Living with traumatic spinal cord injury
The lengthening life span of individuals with a spinal cord injury (SCI) underscores the importance for expanding the focus of care to include living with a SCI in the community. In the literature, life for this individual has been characterized as an enduring process, including changes in views of self, disability, and life values. A major component of successful living has been seen as achieving a positive feeling of subjective well-being. However, the majority of research to date has been from only the perspective of the health care professional. The aim of this study was to better understand this experience and subjective well-being from the perspective and voice of the individual with a SCI from before injury, through recovery, to the present. ^ An inductive, descriptive, exploratory design was used and included a series of three audio taped in-depth interviews with four individuals living with a SCI in the community. The purposeful sample included four Caucasian males. Rubin and Rubin's (2005) model of qualitative interviewing and techniques from Seidman (2006) guided the study design and interviews. Strategies from Schatzman and Strauss' (1973) field research approach guided data collection and analysis. ^ All four conversational partners experienced living with their injuries through five phases including initial injury, the traditional phases of recovery (hospitalization, rehabilitation, return to home ), and life today. Views of self and life values had remained unchanged from prior to their injuries and relationships with family and friends emerged as the most significant life value. None of the participants used the term disability to describe themselves. ^ Subjective well-being was present for all of the conversational partners prior to their injuries and also existed throughout each of the phases. Distinct differences were noted between the perceptions of the participants (insider's perspective) and the health professionals (outsider's perspective). Implications for future research include: the advancement of this work with a larger, more diverse sample, the analysis of the concept of disability from a theoretical perspective, and a change in approach to care by health professionals with a shift towards focusing on the person first and the patient second. ^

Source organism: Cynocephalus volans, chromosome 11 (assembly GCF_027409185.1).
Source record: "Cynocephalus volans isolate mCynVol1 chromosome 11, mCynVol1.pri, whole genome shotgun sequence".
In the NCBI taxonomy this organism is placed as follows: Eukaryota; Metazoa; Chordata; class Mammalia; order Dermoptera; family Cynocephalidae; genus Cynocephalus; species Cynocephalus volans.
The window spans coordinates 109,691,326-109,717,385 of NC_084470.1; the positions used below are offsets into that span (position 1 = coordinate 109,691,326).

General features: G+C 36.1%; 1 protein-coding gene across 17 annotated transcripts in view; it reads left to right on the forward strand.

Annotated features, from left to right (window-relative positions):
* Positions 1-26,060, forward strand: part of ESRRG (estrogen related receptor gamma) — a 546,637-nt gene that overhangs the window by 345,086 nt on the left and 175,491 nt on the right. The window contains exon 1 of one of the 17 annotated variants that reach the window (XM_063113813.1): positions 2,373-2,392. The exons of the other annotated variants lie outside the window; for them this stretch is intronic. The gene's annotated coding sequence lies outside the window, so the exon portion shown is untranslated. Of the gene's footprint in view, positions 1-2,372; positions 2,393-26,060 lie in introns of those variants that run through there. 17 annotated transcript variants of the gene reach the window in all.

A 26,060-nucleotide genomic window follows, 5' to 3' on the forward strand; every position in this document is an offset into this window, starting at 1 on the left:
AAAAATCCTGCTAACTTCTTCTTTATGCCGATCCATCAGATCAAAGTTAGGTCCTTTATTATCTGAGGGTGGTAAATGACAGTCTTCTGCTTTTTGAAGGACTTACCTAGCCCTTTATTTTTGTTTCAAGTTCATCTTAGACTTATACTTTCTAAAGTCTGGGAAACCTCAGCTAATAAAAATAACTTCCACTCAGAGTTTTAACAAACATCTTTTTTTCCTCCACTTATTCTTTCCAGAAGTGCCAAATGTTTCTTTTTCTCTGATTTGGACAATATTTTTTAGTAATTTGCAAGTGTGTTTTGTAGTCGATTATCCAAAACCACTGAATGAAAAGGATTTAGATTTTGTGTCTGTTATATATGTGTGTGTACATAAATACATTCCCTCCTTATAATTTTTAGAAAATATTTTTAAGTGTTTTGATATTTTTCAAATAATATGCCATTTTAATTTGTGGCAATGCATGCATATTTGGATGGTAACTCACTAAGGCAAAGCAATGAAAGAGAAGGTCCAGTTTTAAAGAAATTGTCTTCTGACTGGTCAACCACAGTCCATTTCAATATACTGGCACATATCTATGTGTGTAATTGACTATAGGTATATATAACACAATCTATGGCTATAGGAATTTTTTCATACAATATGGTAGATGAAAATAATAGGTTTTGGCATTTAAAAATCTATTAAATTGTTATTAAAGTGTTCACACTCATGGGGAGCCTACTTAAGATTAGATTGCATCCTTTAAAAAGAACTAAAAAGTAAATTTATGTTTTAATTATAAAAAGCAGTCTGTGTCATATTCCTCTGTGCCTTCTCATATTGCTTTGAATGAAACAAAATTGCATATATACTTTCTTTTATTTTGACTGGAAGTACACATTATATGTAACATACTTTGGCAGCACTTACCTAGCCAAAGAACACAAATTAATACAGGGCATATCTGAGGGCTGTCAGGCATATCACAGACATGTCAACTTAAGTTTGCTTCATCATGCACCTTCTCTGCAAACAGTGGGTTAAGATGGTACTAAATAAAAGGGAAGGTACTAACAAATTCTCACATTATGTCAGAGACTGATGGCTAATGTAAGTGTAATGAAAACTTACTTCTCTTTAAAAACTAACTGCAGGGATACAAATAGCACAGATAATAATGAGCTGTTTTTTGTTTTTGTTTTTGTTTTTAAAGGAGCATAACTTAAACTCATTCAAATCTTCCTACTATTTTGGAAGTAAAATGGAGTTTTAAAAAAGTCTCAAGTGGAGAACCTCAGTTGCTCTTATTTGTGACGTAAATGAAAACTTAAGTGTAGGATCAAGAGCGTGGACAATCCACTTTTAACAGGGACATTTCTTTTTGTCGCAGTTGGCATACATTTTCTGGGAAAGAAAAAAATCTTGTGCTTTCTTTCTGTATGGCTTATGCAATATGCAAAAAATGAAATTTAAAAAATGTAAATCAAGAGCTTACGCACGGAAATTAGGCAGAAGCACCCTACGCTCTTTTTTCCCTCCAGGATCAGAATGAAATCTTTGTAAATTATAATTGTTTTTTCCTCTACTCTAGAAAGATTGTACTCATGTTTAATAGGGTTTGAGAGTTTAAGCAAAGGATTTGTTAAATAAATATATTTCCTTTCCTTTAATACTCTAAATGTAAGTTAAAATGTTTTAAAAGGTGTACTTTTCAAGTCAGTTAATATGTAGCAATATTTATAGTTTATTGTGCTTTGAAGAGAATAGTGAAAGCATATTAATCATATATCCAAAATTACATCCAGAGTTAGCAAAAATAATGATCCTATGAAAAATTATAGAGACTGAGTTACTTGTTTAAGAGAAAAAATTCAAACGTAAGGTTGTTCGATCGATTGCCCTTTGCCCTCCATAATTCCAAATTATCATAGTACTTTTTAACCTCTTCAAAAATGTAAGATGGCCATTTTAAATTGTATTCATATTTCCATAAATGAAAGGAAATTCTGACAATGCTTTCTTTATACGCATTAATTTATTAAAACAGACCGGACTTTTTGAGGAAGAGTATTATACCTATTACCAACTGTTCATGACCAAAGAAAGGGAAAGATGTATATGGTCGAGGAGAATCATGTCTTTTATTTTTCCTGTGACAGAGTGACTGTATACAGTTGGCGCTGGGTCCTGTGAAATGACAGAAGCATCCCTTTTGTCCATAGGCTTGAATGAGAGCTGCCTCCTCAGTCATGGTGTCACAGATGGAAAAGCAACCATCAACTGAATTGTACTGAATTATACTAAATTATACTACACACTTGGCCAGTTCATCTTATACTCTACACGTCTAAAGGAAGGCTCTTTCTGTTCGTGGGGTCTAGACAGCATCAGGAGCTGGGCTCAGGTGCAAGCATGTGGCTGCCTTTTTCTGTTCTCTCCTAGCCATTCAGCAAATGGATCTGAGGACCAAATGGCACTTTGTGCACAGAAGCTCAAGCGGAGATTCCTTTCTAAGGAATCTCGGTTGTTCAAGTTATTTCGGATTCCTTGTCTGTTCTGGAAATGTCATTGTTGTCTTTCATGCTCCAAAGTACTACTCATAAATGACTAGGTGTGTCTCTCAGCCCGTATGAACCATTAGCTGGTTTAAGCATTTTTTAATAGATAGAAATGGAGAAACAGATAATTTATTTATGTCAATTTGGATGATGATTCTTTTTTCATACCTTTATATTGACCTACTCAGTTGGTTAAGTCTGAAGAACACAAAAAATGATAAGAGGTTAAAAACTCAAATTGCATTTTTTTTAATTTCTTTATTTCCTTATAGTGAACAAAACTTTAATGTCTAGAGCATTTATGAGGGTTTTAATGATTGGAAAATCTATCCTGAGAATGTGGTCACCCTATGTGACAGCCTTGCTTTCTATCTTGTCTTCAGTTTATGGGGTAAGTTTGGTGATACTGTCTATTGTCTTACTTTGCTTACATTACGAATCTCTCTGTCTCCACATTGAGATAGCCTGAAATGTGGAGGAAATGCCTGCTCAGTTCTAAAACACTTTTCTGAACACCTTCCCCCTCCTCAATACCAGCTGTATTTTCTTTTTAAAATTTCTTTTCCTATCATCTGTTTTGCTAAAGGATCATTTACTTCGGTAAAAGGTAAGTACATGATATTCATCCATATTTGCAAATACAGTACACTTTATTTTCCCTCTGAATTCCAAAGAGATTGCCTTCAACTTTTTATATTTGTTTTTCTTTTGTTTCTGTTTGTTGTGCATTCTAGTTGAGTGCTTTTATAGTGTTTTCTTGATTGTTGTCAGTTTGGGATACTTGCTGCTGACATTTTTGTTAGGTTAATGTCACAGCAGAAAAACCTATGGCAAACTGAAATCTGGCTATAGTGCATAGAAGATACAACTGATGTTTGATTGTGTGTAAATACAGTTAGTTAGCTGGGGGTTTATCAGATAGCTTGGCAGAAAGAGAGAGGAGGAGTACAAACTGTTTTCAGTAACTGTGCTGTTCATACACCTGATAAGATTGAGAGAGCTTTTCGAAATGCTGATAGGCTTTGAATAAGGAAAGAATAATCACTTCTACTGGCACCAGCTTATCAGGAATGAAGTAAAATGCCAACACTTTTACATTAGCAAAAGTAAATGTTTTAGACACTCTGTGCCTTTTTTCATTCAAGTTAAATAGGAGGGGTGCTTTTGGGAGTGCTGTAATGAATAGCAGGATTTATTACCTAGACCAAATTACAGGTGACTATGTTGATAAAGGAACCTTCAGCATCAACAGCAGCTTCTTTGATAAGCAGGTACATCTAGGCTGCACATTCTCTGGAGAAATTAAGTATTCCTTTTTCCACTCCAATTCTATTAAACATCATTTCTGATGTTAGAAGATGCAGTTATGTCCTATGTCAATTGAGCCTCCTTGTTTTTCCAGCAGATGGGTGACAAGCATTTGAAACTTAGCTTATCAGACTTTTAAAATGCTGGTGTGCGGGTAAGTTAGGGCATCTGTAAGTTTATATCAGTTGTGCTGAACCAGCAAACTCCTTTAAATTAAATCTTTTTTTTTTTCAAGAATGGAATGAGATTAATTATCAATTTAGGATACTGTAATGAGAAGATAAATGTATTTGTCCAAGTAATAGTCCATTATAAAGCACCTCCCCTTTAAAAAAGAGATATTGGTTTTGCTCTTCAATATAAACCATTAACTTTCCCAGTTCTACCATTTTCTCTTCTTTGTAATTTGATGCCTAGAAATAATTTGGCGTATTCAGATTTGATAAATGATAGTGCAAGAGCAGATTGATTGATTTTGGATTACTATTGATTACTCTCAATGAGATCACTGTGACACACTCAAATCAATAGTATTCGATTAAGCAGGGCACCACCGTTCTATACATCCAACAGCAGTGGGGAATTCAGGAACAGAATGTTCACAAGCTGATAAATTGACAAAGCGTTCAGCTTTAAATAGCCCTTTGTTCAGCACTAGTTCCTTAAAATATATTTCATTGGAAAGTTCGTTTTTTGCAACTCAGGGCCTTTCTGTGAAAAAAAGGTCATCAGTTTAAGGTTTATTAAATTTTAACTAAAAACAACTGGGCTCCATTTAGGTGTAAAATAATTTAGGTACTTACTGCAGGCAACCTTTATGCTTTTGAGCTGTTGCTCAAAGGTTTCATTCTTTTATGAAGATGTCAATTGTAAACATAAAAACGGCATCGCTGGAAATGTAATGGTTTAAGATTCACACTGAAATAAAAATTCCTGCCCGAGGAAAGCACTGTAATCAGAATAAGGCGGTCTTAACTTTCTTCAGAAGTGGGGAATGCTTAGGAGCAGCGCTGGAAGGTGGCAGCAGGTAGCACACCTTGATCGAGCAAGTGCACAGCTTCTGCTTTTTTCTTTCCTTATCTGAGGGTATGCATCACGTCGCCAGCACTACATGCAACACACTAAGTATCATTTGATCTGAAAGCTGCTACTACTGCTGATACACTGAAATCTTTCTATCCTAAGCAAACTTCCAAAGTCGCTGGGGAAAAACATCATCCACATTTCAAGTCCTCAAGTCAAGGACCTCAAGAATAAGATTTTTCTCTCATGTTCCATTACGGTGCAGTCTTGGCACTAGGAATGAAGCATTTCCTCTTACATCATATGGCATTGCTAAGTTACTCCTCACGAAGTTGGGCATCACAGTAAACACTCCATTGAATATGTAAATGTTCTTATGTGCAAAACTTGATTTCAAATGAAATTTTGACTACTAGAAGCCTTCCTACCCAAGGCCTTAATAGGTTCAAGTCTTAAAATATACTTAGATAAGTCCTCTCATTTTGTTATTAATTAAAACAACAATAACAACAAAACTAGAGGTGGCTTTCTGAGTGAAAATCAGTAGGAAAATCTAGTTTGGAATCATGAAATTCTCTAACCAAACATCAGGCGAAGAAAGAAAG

Health Sciences, Nursing
Susan M Hunter,
"Living with traumatic spinal cord injury"
Dissertations and Master's Theses (Campus Access).